To tell the truth, I was always a pretty casual Superman fan. I only bought the comic books on snowy days, when school was cancelled and my sister and I got permission from our mother to trudge three-quarters of a mile from our house, past our elementary school (where classes had been cancelled) to a small delicatessen known to us as Bob Butt’s, where we bought a pound of sliced liverwurst, six hard rolls, and a can of cream of celery soup.
We then went to the little newsstand/tobacco shop two doors over (there were only three stores in this little row) that we called Al’s. Here we perused all of the usual kids’ magazines, conveniently placed on the lowest shelf. I have no idea what sort of salacious magazines he had on his upper shelves; I never looked. I only ever bought Mad Magazine or Superman.
Mad Magazine cost a dime. I still remember “The Sound of Mucus.” It was this dyspeptic movie satire that finally broke me of the MadMag habit, sad to say.
Mr. Mxyztplk wasn’t in every issue of Superman. He was some sort of evil guy from another dimension who could thwart Superman with practical jokes. What got me was his name. He could be banished only if you got him to say his own name backwards: Kltpzyxm.
But Mr. Mxyztplk is in my newspaper every day in the form of the Jumble puzzle (by David Hoyt and Jeff Knurek). You’ve seen it: four mixed-up words to unscramble, some letters circled. Take those circled letters and form them into another word to solve a riddle, usually some sort of ridiculous pun, usually not worth solving.
Pre-stroke, the Jumble puzzle wasn’t worth my time. (Sorry, Mr. Hoyt and Mr. Knurek.) I would glance at it, just glance at it, and the four jumbled words would leap into order. RREVI? RIVER, of course. DEEWG? WEDGE, easy. DRANTS? STRAND. COTREK? ROCKET.
Post-stroke, I found I had to avoid that part of the newspaper. Staring at those nonsense clumps of letters hurt my head.
Of course, I was also avoiding the New York Times Crossword Puzzle. And not just the Sunday puzzle, legendarily the hardest one. I was avoiding all of them, even the Monday puzzle, the easiest one.
Oh, I’d tried them all, and failed them all. I’d gotten a clue or two (“Fab Four leftie”) but nothing cross-worthiness. (Paul, of course.)
I was avoiding all games, word and otherwise: card games, board games, strategy games, computer games. Actually, I’ve always avoided card games. The brain rehab therapist tried to get me interested in some online brain game sites; I refused to try them. Even when CF’s mother or my mother had Jeopardy on TV I couldn’t watch it.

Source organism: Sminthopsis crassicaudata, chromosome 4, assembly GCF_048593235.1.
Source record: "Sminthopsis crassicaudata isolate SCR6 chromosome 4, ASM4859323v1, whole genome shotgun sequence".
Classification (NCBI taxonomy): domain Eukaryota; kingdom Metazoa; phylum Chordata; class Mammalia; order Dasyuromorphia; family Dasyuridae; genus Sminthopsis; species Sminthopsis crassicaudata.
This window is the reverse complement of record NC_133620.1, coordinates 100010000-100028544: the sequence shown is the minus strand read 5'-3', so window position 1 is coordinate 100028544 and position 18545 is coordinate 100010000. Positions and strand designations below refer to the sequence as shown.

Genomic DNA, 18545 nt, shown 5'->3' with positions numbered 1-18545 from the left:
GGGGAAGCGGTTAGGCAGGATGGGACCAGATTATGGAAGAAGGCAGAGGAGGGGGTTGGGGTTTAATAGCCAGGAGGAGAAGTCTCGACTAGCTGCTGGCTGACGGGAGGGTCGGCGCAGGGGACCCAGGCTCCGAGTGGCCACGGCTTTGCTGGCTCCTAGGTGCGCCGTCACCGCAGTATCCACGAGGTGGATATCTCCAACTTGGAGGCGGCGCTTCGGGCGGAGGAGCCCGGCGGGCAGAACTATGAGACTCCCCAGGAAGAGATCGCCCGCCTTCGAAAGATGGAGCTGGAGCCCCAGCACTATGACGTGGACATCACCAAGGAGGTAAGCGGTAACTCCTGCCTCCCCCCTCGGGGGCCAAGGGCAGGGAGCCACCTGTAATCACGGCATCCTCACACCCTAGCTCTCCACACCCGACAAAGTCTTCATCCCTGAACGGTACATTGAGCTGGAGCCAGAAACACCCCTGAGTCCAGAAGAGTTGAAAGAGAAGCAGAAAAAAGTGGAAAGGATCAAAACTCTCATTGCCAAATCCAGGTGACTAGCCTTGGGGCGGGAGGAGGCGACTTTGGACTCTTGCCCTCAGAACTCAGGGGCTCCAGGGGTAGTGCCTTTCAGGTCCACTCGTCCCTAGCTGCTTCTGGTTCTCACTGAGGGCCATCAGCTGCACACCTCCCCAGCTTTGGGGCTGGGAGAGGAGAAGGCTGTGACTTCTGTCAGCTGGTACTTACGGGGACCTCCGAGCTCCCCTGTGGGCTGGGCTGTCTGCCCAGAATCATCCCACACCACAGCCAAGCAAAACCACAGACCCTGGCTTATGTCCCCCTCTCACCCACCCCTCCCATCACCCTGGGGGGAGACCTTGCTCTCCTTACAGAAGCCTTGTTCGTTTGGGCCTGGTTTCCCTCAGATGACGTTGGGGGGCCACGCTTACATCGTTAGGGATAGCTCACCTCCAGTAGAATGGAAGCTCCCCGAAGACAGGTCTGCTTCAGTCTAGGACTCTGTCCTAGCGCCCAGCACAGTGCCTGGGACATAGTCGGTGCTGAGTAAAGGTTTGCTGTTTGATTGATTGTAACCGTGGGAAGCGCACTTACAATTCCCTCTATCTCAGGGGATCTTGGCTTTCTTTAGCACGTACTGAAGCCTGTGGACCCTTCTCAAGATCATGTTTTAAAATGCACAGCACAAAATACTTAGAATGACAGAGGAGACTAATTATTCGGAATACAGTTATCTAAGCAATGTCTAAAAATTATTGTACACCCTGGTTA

This was all stuff I used to gobble like potato chips. It was my junk food. Now I couldn’t go near the stuff. It was from another planet. No, wait. Not to push the metaphor, but … it was kryptonite.
But then last week something went … kltpzyxm.
Abruptly changing metaphors:
You know that look of surprise a baby gets when something happens—the wide open eyes, the rounded mouth? That completely innocent, babe-in-the-woods look?
Yeah, that one.
Or maybe that was an analogy. Anyway.
By the time I clamped my mouth shut, the letters of the Jumble puzzle had settled back into their scrambled places, but I still knew what their unscrambled order was.
YOW! KA-BLAM! BAZOOKA JOE! Oops, wrong comic strip.
I took another peek at the Jumble and my brain did it again: another jumbled Jumble unjumbled. Two out of four jumbled Jumble words had unjumbled themselves so far!
This called for a pen with which to scribble on the newspaper, easier said than done, since there are four pen-hiding cats, one pen-eating dog, one pen-squirreling son, and one pen-hoarding partner in this household, not to mention one pen mis-placing me. Not to mention approximately two dozen unsharpened pencils, despite having approximately three pencil sharpeners, including a handy desktop electric sharpener, ready, waiting, and plugged in.
Nevertheless, given this landmark event, I persevered. At last I unearthed a slightly salty yet workable Pilot EasyTouch gel pen from a forgotten summer baseball take-along bag, and confidently wrote in WHARF where it said FRAWH and MOUTH where it said TUMOH.
That left me with GLEPED and NOYRED. Ignoring the obvious –ed endings (which these guys never would be so obvious about), I stumbled on PLEDGE pretty quickly, but YONDER took a few minutes. They claim the four jumbled words are ordinary words, but the only person I’ve ever heard say “yonder” is Romeo. Then again, I barely pronounce the “R” in WHARF myself so I guess we’re even.
Even though I haven’t bought a Superman comic book since those snow days in elementary school when I still ate liverwurst, I felt pretty Superman-ish having actually solved a Jumble puzzle some 17 months after a stroke. We take our small victories as they come along.
I don’t plan to leap any tall buildings in a single bound although I think my cane would give me a nice vault for a head start. The $996 arm sling might hold me back, though.